But she does put me on to Narelle Devine, Telstra’s chief information security officer, who says the reason it’s so bad right now is because Australia, with help from other nations and Interpol, killed off the flubot scam earlier this year. The thieves, robbers and fraudsters have just moved to a new business model. Exhausting. But Devine says every time we report a scam, it gives her new information to feed the machines, so they know best what to look for.
What’s her number-one golden rule for fending off these attacks? Whether it’s love or money, if it’s too good to be true, it probably is. And I thought Yo had trust issues.
Scamwatch, run by Australia’s consumer watchdog, the ACCC, has an impressive and depressing list of the latest scams – from rare ferret sales to Afterpay verification codes, from banks you’ve never banked with to texts asking you to click on a link to confirm an order you never made. The most disrespectful of all time – texts pretending to be from Australia Post with the URL AustraliaPostDelay. As if Australia Post would ever admit to delays in a URL.
Delia Rickard, the ACCC’s deputy chair and queen of Scamwatch, has her own personal way of avoiding scams. She hasn’t picked up her home phone in years. She talks to everyone about how scams work. Both of her kids from her. Friends and family. Rickard’s mum fell victim to a social security scam because the fraudsters played on the anxiety around pensions. Honestly, these people are just the worst. And it is hard to get ahead of organized criminal behaviour. These kids aren’t in a basement looking to rip you off once.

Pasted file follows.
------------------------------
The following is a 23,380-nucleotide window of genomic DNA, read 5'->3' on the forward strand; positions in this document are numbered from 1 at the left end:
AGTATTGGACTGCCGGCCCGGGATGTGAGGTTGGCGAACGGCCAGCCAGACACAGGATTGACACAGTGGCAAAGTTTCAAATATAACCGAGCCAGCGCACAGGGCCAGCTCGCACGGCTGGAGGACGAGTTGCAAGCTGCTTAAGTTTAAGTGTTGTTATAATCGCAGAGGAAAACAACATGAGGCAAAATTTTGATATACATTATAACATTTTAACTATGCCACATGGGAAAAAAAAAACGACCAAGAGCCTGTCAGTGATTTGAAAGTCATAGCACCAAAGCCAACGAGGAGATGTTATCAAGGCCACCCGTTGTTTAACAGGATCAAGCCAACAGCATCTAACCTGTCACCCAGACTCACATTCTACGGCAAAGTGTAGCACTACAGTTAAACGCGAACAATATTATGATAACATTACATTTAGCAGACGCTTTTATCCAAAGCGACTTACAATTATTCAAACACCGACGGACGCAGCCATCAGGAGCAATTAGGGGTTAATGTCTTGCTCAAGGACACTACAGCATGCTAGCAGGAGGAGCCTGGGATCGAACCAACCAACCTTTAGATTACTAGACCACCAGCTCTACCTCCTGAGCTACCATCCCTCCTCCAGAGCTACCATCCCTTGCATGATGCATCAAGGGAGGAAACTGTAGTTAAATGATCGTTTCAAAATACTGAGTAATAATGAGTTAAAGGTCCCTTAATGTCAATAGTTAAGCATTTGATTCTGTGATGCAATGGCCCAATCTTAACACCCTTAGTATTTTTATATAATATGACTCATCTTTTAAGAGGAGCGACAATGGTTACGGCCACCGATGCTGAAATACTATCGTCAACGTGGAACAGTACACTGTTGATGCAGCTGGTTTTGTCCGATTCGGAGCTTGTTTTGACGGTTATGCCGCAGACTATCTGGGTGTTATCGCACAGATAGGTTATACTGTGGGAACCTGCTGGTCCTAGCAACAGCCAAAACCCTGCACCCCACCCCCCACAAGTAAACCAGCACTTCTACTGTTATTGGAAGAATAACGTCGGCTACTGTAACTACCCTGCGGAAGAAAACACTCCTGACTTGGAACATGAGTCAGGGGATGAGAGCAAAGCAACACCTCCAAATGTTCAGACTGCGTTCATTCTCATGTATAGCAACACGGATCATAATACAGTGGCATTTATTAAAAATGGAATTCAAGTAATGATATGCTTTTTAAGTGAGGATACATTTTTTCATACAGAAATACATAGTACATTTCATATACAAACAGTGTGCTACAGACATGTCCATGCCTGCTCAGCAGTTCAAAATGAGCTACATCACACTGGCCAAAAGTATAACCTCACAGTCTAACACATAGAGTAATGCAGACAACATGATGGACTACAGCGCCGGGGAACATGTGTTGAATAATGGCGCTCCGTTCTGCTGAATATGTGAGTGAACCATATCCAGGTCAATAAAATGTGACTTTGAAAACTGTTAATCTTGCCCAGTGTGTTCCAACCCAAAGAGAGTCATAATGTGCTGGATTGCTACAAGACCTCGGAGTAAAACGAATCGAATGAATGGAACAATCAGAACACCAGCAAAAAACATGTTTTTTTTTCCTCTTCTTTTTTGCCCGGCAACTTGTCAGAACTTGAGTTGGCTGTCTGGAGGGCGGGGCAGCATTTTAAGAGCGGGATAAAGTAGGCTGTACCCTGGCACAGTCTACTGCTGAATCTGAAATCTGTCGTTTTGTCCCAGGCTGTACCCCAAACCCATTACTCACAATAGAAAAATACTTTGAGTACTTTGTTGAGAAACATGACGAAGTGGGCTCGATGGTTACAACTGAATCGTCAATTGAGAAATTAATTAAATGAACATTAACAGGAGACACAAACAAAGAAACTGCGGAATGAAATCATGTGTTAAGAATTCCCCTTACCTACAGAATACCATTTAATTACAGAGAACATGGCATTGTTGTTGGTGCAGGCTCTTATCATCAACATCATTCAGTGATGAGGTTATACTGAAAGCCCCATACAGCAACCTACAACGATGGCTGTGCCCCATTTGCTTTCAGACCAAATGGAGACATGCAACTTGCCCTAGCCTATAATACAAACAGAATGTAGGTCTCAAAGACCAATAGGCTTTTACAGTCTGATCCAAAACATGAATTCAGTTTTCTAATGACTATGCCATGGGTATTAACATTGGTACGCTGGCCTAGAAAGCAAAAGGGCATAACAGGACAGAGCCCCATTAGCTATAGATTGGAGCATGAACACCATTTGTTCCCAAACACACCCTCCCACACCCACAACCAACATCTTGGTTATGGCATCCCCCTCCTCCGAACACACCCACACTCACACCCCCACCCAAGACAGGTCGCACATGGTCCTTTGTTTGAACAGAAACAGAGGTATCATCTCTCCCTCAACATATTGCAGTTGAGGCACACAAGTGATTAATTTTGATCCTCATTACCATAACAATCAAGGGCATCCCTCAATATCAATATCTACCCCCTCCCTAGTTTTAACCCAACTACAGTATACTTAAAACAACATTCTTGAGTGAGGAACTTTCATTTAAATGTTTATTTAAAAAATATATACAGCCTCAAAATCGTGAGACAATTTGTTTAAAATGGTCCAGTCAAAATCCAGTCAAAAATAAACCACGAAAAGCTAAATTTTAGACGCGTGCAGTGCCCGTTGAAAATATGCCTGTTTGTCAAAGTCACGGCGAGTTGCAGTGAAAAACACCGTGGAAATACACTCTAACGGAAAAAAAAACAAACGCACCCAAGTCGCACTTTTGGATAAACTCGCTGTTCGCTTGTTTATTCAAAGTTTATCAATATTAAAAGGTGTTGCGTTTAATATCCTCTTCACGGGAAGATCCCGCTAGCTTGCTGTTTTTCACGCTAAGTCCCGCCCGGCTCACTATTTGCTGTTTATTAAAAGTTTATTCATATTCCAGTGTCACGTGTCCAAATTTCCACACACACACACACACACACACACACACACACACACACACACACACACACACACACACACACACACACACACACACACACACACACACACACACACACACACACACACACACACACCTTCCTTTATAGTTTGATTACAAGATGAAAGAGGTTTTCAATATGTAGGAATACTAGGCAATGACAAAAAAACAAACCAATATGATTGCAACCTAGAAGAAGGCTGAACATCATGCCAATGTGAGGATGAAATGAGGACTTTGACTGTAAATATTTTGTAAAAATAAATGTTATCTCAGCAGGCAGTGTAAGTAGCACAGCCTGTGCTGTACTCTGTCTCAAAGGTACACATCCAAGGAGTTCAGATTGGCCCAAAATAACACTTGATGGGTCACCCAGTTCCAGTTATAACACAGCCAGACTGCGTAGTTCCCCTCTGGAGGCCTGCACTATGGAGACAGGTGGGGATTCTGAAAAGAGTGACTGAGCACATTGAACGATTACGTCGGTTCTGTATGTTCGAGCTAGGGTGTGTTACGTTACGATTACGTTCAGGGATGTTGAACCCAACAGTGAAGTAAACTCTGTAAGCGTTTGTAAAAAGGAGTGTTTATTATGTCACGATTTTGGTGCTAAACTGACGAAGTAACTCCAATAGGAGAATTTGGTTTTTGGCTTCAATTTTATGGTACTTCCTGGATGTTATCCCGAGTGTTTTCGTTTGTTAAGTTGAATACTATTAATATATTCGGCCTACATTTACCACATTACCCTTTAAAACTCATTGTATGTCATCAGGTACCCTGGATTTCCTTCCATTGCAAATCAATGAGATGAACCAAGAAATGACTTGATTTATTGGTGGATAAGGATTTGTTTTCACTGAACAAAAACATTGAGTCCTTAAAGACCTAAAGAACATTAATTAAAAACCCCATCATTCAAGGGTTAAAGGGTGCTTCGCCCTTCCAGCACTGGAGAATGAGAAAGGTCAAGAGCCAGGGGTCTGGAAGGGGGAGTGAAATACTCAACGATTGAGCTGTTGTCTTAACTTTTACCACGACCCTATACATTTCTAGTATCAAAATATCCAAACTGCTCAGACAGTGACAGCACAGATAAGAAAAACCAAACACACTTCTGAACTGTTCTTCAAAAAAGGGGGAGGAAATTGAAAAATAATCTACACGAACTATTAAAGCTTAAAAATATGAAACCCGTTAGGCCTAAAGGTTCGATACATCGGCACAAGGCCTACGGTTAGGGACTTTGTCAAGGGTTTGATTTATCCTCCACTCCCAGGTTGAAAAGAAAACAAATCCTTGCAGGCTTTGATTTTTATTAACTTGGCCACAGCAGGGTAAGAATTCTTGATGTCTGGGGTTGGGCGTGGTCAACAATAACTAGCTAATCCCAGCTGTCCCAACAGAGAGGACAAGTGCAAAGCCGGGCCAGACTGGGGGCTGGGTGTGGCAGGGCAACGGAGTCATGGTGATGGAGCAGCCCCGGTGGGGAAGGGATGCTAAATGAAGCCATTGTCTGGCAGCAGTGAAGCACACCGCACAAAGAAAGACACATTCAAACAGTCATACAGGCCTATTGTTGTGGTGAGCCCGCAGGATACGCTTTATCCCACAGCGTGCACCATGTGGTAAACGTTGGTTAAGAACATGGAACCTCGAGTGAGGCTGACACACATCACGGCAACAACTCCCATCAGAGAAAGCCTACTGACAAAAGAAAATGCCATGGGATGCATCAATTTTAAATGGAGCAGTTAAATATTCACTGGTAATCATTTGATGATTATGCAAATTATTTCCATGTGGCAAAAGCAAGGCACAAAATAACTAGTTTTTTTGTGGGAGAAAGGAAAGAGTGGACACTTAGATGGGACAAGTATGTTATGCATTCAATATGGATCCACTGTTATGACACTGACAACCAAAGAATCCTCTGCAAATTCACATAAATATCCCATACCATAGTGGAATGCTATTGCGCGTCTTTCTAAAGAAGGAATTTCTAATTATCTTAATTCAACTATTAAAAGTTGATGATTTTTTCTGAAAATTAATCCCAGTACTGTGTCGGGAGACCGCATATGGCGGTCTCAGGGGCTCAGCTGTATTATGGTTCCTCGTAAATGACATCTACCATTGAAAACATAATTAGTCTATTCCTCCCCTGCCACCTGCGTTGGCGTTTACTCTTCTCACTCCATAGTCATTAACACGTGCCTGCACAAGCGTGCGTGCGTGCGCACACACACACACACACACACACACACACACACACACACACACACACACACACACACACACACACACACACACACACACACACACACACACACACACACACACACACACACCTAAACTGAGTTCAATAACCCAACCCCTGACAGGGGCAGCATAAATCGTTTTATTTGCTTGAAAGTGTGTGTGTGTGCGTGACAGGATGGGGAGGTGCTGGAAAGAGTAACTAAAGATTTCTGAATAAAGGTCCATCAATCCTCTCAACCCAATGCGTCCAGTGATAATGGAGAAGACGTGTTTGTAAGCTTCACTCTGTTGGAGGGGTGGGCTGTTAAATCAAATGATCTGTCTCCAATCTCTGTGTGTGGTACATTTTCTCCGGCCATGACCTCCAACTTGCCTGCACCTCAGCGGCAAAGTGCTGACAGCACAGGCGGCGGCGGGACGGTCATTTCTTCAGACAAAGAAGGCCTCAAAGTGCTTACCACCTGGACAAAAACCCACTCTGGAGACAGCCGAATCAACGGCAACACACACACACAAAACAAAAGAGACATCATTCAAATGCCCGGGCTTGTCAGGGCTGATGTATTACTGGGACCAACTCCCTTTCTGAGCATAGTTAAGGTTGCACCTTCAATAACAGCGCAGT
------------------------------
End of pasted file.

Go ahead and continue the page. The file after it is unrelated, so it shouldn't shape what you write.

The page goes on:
“It’s an arms race. We find new ways to stop them and they find new ways to get around them.”
I ask her what she thinks about Telstra’s anti-spam technology. Mostly I ask her this because the ACCC has spent a lot of time clobbering Telstra, quite rightly, but she’s very on-board. She says Telstra is the market leader in spam-blocking.
What can we do? Trust nobody. What can telcos do? Be more like Telstra (even though I am a devoted and long-standing customer, that’s something I never thought I’d write). And what can banks do? Make it possible for us to see exactly where our money is being directed, says Paul Haskell-Dowland, a cybersecurity expert at Edith Cowan University. PayID is a good example. He’s also very pro-reporting on what happens to you if you get scammed.
There’s no shame, he says. Reporting it quickly sometimes makes it easier to get your money back.
But the best defense is to lack trust in everyone. Even your kids.
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